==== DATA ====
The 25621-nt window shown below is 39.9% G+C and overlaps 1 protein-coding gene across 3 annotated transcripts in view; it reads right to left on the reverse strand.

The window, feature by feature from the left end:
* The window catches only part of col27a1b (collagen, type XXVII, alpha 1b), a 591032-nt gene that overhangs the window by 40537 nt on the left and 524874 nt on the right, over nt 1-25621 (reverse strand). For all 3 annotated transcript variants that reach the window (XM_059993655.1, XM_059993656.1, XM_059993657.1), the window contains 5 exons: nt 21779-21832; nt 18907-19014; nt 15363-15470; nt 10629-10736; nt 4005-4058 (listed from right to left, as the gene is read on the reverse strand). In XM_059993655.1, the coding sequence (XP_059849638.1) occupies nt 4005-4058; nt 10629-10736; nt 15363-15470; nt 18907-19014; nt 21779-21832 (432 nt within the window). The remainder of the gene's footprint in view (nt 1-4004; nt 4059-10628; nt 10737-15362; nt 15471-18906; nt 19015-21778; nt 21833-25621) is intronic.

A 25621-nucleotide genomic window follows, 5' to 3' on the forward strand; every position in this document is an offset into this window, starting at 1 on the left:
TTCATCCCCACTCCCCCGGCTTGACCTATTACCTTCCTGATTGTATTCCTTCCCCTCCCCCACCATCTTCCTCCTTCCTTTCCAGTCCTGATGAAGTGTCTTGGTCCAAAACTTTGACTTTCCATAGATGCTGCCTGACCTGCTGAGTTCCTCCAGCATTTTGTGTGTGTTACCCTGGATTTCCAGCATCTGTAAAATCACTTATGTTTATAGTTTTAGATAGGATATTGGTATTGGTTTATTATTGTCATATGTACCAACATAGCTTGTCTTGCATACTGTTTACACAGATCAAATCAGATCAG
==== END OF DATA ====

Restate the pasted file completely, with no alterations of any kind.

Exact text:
The 25621-nt window shown below is 39.9% G+C and overlaps 1 protein-coding gene across 3 annotated transcripts in view; it reads right to left on the reverse strand.

The window, feature by feature from the left end:
* The window catches only part of col27a1b (collagen, type XXVII, alpha 1b), a 591032-nt gene that overhangs the window by 40537 nt on the left and 524874 nt on the right, over nt 1-25621 (reverse strand). For all 3 annotated transcript variants that reach the window (XM_059993655.1, XM_059993656.1, XM_059993657.1), the window contains 5 exons: nt 21779-21832; nt 18907-19014; nt 15363-15470; nt 10629-10736; nt 4005-4058 (listed from right to left, as the gene is read on the reverse strand). In XM_059993655.1, the coding sequence (XP_059849638.1) occupies nt 4005-4058; nt 10629-10736; nt 15363-15470; nt 18907-19014; nt 21779-21832 (432 nt within the window). The remainder of the gene's footprint in view (nt 1-4004; nt 4059-10628; nt 10737-15362; nt 15471-18906; nt 19015-21778; nt 21833-25621) is intronic.

A 25621-nucleotide genomic window follows, 5' to 3' on the forward strand; every position in this document is an offset into this window, starting at 1 on the left:
TTCATCCCCACTCCCCCGGCTTGACCTATTACCTTCCTGATTGTATTCCTTCCCCTCCCCCACCATCTTCCTCCTTCCTTTCCAGTCCTGATGAAGTGTCTTGGTCCAAAACTTTGACTTTCCATAGATGCTGCCTGACCTGCTGAGTTCCTCCAGCATTTTGTGTGTGTTACCCTGGATTTCCAGCATCTGTAAAATCACTTATGTTTATAGTTTTAGATAGGATATTGGTATTGGTTTATTATTGTCATATGTACCAACATAGCTTGTCTTGCATACTGTTTACACAGATCAAATCAGATCAG